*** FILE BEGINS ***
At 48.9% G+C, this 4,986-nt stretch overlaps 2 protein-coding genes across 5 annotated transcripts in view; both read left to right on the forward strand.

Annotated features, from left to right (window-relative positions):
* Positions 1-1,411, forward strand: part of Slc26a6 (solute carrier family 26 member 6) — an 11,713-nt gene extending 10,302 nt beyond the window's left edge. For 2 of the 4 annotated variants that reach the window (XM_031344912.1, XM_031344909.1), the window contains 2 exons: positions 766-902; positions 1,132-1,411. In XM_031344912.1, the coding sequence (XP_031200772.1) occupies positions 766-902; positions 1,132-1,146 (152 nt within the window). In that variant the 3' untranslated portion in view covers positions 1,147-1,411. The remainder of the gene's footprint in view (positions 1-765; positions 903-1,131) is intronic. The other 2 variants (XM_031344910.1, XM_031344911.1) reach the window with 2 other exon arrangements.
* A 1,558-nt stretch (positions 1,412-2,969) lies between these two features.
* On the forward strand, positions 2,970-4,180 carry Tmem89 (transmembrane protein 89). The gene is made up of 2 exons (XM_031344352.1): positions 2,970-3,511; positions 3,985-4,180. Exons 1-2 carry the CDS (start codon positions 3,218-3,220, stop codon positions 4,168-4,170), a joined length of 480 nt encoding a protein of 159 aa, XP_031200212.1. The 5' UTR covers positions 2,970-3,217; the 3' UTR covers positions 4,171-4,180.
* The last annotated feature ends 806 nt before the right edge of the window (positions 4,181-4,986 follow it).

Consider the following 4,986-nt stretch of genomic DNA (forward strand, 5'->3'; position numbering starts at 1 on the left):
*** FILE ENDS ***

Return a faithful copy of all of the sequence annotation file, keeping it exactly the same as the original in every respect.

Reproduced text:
At 48.9% G+C, this 4,986-nt stretch overlaps 2 protein-coding genes across 5 annotated transcripts in view; both read left to right on the forward strand.

Annotated features, from left to right (window-relative positions):
* Positions 1-1,411, forward strand: part of Slc26a6 (solute carrier family 26 member 6) — an 11,713-nt gene extending 10,302 nt beyond the window's left edge. For 2 of the 4 annotated variants that reach the window (XM_031344912.1, XM_031344909.1), the window contains 2 exons: positions 766-902; positions 1,132-1,411. In XM_031344912.1, the coding sequence (XP_031200772.1) occupies positions 766-902; positions 1,132-1,146 (152 nt within the window). In that variant the 3' untranslated portion in view covers positions 1,147-1,411. The remainder of the gene's footprint in view (positions 1-765; positions 903-1,131) is intronic. The other 2 variants (XM_031344910.1, XM_031344911.1) reach the window with 2 other exon arrangements.
* A 1,558-nt stretch (positions 1,412-2,969) lies between these two features.
* On the forward strand, positions 2,970-4,180 carry Tmem89 (transmembrane protein 89). The gene is made up of 2 exons (XM_031344352.1): positions 2,970-3,511; positions 3,985-4,180. Exons 1-2 carry the CDS (start codon positions 3,218-3,220, stop codon positions 4,168-4,170), a joined length of 480 nt encoding a protein of 159 aa, XP_031200212.1. The 5' UTR covers positions 2,970-3,217; the 3' UTR covers positions 4,171-4,180.
* The last annotated feature ends 806 nt before the right edge of the window (positions 4,181-4,986 follow it).

Consider the following 4,986-nt stretch of genomic DNA (forward strand, 5'->3'; position numbering starts at 1 on the left):